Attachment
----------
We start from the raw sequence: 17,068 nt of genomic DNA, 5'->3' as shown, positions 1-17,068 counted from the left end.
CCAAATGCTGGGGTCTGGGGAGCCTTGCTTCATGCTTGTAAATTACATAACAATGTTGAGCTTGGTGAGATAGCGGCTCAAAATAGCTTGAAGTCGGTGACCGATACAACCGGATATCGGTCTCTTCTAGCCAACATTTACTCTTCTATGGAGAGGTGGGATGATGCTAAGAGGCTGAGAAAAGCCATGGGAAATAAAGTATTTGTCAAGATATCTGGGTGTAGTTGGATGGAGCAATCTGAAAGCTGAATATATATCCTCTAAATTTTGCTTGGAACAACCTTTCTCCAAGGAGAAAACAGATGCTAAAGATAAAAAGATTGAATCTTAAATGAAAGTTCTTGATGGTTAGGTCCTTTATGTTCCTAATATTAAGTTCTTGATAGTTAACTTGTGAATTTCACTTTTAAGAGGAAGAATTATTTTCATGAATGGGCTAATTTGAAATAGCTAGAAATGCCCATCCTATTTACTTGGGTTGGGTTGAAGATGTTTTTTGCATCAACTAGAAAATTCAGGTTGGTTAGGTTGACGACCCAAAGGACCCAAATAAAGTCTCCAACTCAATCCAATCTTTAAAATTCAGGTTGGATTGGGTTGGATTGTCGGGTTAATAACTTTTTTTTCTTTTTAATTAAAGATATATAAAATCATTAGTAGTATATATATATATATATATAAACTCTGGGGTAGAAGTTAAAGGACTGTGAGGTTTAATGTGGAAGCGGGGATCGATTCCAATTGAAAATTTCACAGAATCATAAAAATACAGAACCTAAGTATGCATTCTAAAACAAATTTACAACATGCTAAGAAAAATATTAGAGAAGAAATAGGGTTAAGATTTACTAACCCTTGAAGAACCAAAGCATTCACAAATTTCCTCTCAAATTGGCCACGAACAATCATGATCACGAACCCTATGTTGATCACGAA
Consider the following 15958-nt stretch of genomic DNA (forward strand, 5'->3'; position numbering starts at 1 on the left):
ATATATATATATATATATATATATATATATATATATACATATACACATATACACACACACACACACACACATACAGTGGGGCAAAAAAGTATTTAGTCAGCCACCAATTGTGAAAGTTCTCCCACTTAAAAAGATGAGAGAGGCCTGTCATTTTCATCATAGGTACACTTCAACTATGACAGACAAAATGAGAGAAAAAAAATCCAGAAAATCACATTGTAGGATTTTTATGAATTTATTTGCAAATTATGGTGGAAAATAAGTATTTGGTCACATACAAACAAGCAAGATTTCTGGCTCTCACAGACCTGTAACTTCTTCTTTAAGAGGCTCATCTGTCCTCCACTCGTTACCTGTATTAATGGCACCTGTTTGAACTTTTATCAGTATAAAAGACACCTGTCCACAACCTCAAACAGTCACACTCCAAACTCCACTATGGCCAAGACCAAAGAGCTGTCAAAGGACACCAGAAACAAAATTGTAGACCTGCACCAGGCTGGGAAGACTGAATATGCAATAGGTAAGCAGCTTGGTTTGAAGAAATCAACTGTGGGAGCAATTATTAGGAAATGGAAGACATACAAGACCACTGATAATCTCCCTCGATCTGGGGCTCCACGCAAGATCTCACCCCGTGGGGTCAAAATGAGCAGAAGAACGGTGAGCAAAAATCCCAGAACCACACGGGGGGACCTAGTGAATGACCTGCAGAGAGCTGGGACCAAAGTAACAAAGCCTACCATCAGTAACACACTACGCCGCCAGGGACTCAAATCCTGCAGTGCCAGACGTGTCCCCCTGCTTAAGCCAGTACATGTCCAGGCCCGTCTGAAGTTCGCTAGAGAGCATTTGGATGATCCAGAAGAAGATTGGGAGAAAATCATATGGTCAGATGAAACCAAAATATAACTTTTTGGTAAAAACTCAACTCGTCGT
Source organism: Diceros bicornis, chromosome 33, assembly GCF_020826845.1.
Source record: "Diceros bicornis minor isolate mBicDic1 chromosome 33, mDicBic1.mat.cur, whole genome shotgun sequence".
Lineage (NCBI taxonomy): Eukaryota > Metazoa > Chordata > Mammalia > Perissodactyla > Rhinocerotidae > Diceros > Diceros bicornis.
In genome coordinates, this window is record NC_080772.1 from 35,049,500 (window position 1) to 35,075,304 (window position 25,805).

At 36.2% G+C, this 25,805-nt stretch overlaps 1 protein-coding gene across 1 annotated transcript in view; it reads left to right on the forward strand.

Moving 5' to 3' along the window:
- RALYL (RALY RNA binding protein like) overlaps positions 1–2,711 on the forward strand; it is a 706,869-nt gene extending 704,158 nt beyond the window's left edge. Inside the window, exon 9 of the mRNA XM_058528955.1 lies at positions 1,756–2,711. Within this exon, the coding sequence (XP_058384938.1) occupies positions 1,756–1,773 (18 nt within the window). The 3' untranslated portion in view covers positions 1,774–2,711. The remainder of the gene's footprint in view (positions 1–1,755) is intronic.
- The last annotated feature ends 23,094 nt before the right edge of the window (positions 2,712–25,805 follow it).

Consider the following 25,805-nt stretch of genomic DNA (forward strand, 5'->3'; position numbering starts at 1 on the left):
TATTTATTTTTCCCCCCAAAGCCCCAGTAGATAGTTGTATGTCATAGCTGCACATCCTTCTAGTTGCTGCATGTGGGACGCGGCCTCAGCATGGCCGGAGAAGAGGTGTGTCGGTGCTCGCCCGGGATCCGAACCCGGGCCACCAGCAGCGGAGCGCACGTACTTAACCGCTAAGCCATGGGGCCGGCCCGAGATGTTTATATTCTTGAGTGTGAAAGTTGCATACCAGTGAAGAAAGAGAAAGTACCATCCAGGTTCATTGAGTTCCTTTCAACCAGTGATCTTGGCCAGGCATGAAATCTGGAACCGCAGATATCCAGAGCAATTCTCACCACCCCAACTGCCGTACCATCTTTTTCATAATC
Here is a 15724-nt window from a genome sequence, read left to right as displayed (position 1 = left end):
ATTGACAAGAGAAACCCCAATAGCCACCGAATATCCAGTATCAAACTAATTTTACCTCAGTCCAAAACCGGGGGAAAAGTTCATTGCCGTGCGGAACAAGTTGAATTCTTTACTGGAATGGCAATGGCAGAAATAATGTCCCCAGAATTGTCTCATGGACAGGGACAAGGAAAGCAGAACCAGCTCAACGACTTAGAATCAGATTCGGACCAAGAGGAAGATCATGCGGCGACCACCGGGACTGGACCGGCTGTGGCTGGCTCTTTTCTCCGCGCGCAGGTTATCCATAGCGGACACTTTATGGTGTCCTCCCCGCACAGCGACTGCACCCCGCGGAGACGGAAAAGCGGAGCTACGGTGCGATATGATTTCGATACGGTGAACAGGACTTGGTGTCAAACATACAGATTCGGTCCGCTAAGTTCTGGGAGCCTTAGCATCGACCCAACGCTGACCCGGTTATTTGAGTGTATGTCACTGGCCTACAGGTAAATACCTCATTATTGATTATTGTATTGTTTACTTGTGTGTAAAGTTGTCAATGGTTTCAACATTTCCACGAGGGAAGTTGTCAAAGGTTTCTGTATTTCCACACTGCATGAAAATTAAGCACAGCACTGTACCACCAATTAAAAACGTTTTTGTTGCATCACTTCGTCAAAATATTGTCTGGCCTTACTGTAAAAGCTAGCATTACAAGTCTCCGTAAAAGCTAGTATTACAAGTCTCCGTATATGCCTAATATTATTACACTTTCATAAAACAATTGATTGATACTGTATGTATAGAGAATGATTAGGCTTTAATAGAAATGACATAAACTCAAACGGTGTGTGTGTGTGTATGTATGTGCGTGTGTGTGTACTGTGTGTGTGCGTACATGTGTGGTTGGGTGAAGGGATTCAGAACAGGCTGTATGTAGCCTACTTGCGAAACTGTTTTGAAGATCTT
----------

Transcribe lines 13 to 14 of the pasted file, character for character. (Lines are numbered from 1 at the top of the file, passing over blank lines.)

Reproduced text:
Consider the following 25,805-nt stretch of genomic DNA (forward strand, 5'->3'; position numbering starts at 1 on the left):
TATTTATTTTTCCCCCCAAAGCCCCAGTAGATAGTTGTATGTCATAGCTGCACATCCTTCTAGTTGCTGCATGTGGGACGCGGCCTCAGCATGGCCGGAGAAGAGGTGTGTCGGTGCTCGCCCGGGATCCGAACCCGGGCCACCAGCAGCGGAGCGCACGTACTTAACCGCTAAGCCATGGGGCCGGCCCGAGATGTTTATATTCTTGAGTGTGAAAGTTGCATACCAGTGAAGAAAGAGAAAGTACCATCCAGGTTCATTGAGTTCCTTTCAACCAGTGATCTTGGCCAGGCATGAAATCTGGAACCGCAGATATCCAGAGCAATTCTCACCACCCCAACTGCCGTACCATCTTTTTCATAATC